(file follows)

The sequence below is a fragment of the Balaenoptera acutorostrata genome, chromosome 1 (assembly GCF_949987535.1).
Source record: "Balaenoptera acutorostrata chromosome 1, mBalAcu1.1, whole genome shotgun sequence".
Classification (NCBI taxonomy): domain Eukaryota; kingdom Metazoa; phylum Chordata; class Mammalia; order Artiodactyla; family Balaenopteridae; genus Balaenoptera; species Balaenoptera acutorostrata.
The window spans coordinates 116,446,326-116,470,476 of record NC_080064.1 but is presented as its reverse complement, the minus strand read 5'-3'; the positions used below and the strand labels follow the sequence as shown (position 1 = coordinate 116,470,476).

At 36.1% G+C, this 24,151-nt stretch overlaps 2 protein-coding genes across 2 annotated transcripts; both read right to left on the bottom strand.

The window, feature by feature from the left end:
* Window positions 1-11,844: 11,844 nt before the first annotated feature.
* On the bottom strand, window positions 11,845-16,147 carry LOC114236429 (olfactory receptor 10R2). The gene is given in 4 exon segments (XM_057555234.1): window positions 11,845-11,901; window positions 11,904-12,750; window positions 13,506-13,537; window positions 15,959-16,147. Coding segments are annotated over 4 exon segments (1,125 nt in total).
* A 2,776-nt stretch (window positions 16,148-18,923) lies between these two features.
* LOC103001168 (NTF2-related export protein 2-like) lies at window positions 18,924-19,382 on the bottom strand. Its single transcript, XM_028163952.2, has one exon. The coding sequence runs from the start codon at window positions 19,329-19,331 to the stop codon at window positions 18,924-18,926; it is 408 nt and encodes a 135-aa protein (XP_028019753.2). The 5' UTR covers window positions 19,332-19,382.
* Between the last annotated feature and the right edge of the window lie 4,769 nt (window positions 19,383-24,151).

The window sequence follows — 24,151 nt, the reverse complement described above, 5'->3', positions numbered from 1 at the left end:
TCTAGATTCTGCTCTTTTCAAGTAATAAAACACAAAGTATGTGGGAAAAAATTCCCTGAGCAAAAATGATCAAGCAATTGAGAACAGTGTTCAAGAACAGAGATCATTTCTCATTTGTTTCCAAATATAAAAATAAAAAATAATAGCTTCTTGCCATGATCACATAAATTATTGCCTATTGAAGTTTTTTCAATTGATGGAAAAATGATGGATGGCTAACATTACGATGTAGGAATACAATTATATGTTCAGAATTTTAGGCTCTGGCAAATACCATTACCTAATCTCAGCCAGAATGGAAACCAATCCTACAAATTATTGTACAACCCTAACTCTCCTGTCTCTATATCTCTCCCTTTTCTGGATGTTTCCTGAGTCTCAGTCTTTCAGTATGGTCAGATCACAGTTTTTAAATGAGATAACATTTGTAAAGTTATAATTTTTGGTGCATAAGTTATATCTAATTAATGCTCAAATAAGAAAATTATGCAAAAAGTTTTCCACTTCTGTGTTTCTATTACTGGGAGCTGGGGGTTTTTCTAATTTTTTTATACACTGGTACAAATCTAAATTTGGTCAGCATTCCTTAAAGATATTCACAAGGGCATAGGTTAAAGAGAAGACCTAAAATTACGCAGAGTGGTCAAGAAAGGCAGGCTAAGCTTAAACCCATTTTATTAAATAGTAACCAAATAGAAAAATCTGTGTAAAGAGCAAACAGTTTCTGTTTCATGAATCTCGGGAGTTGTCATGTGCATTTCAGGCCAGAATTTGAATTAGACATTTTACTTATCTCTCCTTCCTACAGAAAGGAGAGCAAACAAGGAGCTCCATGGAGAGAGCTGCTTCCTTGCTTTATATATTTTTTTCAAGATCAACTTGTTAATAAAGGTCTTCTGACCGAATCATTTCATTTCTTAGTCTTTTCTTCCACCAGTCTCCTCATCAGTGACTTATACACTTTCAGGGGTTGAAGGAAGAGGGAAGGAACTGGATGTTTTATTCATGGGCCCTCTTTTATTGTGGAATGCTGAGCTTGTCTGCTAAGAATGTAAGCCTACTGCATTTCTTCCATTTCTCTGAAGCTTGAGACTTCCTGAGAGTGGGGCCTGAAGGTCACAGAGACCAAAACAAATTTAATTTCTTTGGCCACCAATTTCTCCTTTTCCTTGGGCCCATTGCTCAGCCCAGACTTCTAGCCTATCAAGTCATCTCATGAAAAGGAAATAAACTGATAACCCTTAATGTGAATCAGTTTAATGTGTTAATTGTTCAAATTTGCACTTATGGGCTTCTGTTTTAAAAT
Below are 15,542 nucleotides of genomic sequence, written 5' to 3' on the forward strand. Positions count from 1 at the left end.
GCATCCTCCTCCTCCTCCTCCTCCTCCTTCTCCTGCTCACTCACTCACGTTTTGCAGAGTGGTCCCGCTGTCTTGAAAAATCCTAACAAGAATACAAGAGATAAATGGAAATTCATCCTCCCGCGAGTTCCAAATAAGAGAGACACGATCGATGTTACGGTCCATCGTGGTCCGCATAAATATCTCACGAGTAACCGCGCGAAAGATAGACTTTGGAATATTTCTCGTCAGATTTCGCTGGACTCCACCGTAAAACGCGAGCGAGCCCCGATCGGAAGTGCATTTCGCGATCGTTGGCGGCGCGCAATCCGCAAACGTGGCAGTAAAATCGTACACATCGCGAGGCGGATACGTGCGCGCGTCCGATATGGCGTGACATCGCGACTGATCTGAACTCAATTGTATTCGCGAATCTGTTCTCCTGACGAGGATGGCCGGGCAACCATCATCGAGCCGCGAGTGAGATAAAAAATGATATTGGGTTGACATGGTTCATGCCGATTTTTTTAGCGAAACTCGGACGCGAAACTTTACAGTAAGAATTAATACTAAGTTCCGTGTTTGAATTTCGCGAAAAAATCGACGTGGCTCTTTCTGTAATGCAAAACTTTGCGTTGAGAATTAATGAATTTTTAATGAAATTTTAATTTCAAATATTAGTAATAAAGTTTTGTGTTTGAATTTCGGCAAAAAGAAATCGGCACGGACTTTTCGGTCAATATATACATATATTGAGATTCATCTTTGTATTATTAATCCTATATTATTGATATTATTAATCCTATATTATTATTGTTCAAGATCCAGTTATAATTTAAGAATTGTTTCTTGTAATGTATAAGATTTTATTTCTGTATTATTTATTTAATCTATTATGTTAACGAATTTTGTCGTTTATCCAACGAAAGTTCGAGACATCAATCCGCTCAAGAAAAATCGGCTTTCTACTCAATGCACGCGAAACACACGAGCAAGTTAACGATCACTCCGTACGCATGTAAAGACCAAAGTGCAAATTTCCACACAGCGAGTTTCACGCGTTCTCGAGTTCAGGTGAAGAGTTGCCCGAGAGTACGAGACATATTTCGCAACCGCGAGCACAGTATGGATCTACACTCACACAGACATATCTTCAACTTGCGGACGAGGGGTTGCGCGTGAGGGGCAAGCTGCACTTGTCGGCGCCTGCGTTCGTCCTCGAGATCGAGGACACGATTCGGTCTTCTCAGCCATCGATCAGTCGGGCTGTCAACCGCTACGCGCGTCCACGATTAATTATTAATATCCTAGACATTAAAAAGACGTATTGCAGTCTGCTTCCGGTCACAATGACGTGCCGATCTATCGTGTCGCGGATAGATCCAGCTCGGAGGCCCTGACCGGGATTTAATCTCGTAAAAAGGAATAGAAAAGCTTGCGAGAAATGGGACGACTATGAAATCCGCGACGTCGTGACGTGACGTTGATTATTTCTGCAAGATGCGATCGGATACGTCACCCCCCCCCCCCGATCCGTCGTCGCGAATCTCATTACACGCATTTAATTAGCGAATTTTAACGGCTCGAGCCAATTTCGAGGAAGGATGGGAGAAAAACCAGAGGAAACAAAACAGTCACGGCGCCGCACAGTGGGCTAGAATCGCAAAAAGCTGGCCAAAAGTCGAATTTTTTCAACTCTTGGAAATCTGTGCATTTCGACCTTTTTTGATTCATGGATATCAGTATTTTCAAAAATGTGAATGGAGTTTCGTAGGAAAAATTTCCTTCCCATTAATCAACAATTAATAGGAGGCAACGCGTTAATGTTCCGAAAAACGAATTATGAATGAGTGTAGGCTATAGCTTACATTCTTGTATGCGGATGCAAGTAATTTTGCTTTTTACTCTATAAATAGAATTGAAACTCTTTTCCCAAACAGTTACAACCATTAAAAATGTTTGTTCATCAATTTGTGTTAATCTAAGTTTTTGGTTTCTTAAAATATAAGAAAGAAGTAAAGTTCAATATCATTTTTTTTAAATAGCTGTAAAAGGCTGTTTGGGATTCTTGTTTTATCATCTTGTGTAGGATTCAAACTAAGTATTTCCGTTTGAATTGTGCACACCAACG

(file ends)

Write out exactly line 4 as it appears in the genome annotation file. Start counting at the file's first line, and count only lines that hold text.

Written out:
The window spans coordinates 116,446,326-116,470,476 of record NC_080064.1 but is presented as its reverse complement, the minus strand read 5'-3'; the positions used below and the strand labels follow the sequence as shown (position 1 = coordinate 116,470,476).